“We do want to place an emphasis on winning games at the U19 level, but to us, it is more about creating mental toughness and building confidence that comes with being competitive. We also have high standards for our players as far as doing the little things right no matter the scoreboard”, said Kehoe. “We have emphasized ‘compete, quick transitions, and communication’. Those are the three things that need to be had on the ice every day, Constantly competing on every inch of the ice, moving the puck as quickly and efficiently as possible up the ice, and consistently being aware of what is happening in the game. We have felt if those three things could be done game in and game out, then we would have some solid hockey players on our hands. At the end of the day, those are level of expectations that will be placed on them when they get to college, and we want them to be ready to embrace those standards.”
A number of girls have, or will be making their college commitments in the coming weeks or months. Many Shamrocks’ alumni can be found on rosters throughout the NCAA. All signs point to a bright future for the Shamrocks and their players as they continue building out this model.
They already have the built-in luxury of calling Ristuccia Arena home. The former training facility of the Boston Bruins is one of the finest arenas in all of girls hockey and is on par or better than some college arenas as well. The teams have their own locker rooms, a dedicated study room, a film room, and gym. The ice is theirs almost as much as they want it, which many girls take advantage of when they are out of school or between classes in the case of some of the older girls.
“We are extremely fortunate to have an NHL caliber facility to train at. We have a full locker room (better than some college locker rooms to be honest), full weight room, film area, lounge, and academic area”, exclaimed Kehoe. “With all of this being in Ristuccia, our players have the ability to get better every day. There is no room for excuses with our full-time coaching staff and academic staff being there with them. We have an environment that gives these girls a college experience. Every player is prepared for what college will throw at them when they leave us.”
The full-time coaching staff works diligently to create opportunities for players to get better every day. They’ve put an emphasis on maximizing ice time between the teams and the players. At the U14 level, the girls average about three hours of practice a week, just enough to start skill development but not at an overwhelming level. But at the U16 and U19 levels, that number escalates. The U16s are at about five hours per week and the U19s are at seven hours per week.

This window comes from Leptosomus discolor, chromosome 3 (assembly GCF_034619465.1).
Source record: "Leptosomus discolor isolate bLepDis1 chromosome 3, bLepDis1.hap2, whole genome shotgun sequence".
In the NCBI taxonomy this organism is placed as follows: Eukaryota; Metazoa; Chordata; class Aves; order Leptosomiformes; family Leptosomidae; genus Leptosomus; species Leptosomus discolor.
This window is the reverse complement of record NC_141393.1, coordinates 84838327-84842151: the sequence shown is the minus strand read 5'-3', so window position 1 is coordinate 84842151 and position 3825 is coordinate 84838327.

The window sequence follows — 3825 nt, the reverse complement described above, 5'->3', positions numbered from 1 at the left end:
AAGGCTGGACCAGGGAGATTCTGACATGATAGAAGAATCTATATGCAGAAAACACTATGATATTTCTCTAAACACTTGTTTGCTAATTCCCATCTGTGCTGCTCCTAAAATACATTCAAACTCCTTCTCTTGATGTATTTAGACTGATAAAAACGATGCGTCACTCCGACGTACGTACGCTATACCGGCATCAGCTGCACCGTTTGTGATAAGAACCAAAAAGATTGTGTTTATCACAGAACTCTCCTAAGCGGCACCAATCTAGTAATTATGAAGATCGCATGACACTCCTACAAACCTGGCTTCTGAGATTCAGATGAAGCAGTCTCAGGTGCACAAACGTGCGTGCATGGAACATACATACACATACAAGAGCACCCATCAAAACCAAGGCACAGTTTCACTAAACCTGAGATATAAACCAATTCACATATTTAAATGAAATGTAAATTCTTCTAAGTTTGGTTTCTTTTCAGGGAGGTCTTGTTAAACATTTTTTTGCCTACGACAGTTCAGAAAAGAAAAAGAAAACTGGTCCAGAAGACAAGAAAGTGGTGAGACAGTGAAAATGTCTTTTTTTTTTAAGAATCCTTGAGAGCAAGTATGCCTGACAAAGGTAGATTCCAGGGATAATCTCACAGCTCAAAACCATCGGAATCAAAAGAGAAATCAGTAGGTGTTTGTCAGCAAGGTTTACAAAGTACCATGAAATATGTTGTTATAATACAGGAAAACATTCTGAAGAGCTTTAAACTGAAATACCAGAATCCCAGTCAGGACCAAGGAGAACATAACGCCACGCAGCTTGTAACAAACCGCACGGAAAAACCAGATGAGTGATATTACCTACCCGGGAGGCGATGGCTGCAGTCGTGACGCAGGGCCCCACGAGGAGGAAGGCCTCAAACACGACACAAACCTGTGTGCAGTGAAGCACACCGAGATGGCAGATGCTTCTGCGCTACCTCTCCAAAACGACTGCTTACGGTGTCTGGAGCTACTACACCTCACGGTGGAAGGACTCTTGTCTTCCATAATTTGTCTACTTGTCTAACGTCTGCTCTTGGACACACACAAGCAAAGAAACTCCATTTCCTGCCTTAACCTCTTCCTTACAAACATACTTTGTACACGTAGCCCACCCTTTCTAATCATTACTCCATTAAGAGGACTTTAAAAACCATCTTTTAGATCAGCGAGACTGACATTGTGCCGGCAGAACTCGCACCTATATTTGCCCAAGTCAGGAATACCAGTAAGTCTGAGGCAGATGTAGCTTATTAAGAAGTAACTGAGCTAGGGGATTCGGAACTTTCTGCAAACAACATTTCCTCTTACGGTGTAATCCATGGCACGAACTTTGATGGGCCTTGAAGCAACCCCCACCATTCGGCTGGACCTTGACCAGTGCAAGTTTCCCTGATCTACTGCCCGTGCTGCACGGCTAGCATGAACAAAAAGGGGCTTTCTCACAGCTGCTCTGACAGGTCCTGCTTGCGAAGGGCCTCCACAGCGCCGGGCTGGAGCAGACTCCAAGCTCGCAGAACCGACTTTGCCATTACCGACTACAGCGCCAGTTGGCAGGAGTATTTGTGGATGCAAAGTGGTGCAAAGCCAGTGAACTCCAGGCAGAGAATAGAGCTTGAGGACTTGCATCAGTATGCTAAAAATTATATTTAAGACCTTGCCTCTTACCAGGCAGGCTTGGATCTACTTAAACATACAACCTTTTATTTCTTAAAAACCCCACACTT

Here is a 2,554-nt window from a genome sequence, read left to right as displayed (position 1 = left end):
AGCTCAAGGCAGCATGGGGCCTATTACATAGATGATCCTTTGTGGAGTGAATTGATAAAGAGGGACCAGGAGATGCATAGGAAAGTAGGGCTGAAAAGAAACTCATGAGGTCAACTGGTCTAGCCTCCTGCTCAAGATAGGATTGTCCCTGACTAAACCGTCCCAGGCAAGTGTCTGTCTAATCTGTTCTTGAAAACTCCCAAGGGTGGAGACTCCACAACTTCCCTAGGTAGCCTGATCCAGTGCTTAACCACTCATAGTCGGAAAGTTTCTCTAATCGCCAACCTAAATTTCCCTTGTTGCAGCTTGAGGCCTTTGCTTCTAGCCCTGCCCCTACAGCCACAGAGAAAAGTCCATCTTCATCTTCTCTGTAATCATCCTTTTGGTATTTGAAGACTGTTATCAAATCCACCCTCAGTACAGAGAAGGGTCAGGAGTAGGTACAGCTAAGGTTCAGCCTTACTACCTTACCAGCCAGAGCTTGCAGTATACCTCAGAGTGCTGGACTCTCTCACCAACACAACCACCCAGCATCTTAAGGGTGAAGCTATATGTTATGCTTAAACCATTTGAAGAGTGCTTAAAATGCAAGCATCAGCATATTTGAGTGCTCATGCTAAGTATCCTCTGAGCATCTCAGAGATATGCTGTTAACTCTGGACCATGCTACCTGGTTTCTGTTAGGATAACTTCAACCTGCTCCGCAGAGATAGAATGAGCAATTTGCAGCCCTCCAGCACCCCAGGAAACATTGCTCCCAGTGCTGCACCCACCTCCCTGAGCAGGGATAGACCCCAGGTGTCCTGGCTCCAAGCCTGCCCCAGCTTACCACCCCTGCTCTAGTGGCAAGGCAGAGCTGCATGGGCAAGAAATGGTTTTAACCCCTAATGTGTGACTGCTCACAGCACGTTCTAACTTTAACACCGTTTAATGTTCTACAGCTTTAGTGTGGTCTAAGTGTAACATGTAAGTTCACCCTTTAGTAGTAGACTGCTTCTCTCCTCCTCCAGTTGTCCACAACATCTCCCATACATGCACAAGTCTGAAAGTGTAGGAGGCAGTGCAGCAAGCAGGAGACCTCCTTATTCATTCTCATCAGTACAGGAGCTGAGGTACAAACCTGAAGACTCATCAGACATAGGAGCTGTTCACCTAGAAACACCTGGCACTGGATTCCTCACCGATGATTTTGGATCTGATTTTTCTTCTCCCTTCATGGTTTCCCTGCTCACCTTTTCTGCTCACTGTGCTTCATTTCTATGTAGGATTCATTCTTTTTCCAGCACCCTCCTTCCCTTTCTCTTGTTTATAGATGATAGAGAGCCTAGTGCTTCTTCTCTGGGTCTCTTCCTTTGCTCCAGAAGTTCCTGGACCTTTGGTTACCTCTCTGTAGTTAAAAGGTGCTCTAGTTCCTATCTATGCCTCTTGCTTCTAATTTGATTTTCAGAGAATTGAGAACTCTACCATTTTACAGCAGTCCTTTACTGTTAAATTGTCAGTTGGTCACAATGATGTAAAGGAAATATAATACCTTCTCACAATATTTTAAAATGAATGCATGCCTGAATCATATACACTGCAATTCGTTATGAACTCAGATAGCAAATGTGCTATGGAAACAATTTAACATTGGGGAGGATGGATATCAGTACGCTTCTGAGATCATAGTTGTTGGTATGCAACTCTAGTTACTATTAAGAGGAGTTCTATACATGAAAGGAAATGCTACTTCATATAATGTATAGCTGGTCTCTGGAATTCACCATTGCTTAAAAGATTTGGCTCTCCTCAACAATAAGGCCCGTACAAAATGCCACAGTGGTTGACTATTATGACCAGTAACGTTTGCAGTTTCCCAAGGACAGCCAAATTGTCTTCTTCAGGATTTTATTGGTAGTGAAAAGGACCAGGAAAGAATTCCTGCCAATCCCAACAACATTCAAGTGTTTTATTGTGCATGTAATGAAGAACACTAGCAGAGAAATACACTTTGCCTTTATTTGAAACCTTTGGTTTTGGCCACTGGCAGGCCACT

All girls in the Shamrocks organization have the ability to come to the arena during the day for 1-on-1 work with coaches. This is mostly taken advantage of by the U19 team players, since they have more ability to be at the arena during the day as opposed to the younger players. The only caveat is that the players, any player, must have their school work done for the day.
“There is no shortage of opportunity to get better with us at the Shamrocks”, said Kehoe. “We’ve put a lot of emphasis on skill development and situational development. Our practices are as a team, but many of the girls take the opportunity to skate with our coaching staff during the day to work individually with us on skill development as well.”
The true effect of the player development funnel may not be realized for five years as the first set of U14 players works their way up into U19 players, but the Boston Shamrocks are off to a tantalizing start. They now have the complete package to offer to an aspiring girls hockey player and could soon be the premier destination in the Northeast for girls looking to work their way into a college commitment. Regardless of if that comes or not, there is one thing that the Shamrocks can almost guarantee: the girls will be ready for whatever that next step throws at them.
“We, the Boston Shamrocks, want to develop the complete person; student, athlete, and individual”, said Corl. “We would like to instill life skills and lessons into the girls to help them grow as both a player and as a person. Our ultimate goal is to help the girls achieve their goals, whatever they may be.”